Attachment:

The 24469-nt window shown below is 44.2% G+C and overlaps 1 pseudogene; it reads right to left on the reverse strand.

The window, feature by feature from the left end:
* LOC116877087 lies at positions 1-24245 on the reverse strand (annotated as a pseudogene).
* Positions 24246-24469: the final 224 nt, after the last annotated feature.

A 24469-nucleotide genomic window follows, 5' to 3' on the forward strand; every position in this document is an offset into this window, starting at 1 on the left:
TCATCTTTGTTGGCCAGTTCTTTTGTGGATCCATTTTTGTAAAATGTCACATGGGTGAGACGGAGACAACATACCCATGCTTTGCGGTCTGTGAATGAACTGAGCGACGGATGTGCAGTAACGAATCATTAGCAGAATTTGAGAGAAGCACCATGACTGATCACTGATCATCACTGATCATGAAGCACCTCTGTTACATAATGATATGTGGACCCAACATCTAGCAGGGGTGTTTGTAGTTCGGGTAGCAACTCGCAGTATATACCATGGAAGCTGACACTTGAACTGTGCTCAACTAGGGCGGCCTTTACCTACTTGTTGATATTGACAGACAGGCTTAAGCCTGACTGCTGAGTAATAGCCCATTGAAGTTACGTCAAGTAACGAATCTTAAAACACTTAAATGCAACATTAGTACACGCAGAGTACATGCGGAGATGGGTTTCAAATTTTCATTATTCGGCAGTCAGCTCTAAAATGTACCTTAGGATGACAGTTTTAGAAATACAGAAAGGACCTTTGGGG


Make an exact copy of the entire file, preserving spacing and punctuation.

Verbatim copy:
The 24469-nt window shown below is 44.2% G+C and overlaps 1 pseudogene; it reads right to left on the reverse strand.

The window, feature by feature from the left end:
* LOC116877087 lies at positions 1-24245 on the reverse strand (annotated as a pseudogene).
* Positions 24246-24469: the final 224 nt, after the last annotated feature.

A 24469-nucleotide genomic window follows, 5' to 3' on the forward strand; every position in this document is an offset into this window, starting at 1 on the left:
TCATCTTTGTTGGCCAGTTCTTTTGTGGATCCATTTTTGTAAAATGTCACATGGGTGAGACGGAGACAACATACCCATGCTTTGCGGTCTGTGAATGAACTGAGCGACGGATGTGCAGTAACGAATCATTAGCAGAATTTGAGAGAAGCACCATGACTGATCACTGATCATCACTGATCATGAAGCACCTCTGTTACATAATGATATGTGGACCCAACATCTAGCAGGGGTGTTTGTAGTTCGGGTAGCAACTCGCAGTATATACCATGGAAGCTGACACTTGAACTGTGCTCAACTAGGGCGGCCTTTACCTACTTGTTGATATTGACAGACAGGCTTAAGCCTGACTGCTGAGTAATAGCCCATTGAAGTTACGTCAAGTAACGAATCTTAAAACACTTAAATGCAACATTAGTACACGCAGAGTACATGCGGAGATGGGTTTCAAATTTTCATTATTCGGCAGTCAGCTCTAAAATGTACCTTAGGATGACAGTTTTAGAAATACAGAAAGGACCTTTGGGG